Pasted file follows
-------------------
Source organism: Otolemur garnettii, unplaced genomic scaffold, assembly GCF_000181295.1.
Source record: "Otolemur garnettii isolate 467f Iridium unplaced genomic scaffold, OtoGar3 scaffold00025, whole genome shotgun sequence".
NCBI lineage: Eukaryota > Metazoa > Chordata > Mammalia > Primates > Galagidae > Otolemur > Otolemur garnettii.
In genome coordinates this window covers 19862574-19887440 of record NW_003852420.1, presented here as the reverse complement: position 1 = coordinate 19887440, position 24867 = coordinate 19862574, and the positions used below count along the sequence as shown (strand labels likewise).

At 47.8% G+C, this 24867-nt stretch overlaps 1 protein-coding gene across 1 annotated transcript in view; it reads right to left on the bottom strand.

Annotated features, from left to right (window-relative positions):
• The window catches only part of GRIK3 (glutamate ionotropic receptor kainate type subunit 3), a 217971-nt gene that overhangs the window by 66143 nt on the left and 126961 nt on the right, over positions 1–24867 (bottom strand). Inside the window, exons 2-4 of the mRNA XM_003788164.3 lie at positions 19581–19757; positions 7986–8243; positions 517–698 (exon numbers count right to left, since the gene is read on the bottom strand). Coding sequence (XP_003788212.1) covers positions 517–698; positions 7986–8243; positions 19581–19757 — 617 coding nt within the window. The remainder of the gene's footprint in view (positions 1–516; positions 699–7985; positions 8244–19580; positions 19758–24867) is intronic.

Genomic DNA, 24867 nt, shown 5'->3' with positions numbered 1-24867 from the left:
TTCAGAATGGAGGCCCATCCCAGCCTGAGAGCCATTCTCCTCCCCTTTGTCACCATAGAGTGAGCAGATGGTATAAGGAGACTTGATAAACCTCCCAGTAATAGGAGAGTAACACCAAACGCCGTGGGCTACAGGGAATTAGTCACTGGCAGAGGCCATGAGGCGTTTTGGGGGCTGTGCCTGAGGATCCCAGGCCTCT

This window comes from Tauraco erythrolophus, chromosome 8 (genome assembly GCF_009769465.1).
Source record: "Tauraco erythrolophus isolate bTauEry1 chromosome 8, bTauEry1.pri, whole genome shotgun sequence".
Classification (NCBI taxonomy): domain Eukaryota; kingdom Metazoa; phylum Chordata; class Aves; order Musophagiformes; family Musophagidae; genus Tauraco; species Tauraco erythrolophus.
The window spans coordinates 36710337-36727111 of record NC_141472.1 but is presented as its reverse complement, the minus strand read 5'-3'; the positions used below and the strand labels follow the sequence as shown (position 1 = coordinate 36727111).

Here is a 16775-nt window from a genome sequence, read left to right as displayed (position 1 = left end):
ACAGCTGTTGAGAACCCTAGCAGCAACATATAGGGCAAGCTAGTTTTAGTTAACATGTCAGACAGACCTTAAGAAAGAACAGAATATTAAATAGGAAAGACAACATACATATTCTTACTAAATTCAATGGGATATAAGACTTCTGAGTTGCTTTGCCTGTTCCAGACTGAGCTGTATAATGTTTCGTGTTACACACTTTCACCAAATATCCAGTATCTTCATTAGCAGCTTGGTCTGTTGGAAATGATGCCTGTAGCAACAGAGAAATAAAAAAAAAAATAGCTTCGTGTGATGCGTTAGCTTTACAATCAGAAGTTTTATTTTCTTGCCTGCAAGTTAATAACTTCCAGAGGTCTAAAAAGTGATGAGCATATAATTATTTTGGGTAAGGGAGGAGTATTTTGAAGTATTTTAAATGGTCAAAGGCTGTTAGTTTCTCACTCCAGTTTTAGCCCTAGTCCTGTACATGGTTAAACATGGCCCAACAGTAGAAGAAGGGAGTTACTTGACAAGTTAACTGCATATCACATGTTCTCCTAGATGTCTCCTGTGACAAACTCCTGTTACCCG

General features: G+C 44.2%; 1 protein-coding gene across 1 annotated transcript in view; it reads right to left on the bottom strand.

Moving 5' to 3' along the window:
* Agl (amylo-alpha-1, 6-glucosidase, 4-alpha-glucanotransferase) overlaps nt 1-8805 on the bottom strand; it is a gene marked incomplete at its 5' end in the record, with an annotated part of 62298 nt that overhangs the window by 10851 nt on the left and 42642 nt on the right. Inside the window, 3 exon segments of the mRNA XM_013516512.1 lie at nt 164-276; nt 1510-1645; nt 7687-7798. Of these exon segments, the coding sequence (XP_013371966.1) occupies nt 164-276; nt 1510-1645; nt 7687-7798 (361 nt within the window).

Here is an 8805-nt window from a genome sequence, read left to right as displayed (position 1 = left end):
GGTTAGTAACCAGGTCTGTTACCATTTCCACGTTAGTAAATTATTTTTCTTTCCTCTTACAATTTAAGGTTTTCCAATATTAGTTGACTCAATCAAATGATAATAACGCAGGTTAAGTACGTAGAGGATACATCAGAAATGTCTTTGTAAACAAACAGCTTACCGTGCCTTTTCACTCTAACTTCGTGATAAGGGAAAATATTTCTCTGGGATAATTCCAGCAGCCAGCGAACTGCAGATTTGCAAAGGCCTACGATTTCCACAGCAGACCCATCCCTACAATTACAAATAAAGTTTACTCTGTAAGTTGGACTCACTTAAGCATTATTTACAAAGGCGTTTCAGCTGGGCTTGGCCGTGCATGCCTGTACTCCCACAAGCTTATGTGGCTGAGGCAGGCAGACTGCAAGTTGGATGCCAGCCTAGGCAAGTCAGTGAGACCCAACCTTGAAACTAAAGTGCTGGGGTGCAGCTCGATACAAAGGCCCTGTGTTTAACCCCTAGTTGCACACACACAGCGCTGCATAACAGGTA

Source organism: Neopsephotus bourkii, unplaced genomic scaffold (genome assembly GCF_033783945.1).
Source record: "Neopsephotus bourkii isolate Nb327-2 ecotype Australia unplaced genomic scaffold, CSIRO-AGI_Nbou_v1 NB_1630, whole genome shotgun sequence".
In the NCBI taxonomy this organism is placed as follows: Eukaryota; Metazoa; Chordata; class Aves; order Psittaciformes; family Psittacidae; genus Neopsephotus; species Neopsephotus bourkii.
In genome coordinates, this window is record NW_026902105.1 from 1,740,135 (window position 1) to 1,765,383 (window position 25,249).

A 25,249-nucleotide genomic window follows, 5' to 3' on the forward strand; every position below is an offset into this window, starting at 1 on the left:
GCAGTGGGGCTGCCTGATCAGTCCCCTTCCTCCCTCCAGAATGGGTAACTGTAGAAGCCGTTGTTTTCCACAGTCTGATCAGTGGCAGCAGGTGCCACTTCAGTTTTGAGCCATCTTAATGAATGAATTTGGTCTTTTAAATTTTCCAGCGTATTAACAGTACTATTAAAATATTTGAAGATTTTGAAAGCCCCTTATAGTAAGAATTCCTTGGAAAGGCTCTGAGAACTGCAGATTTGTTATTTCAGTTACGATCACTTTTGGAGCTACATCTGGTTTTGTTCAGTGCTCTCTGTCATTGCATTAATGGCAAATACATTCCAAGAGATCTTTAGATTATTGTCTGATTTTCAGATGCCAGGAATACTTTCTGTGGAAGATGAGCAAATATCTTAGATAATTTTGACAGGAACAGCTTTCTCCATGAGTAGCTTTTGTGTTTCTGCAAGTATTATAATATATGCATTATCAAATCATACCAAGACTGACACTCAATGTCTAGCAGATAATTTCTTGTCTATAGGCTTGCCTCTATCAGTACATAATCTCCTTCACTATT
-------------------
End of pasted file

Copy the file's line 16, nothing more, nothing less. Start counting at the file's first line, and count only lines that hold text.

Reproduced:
General features: G+C 44.2%; 1 protein-coding gene across 1 annotated transcript in view; it reads right to left on the bottom strand.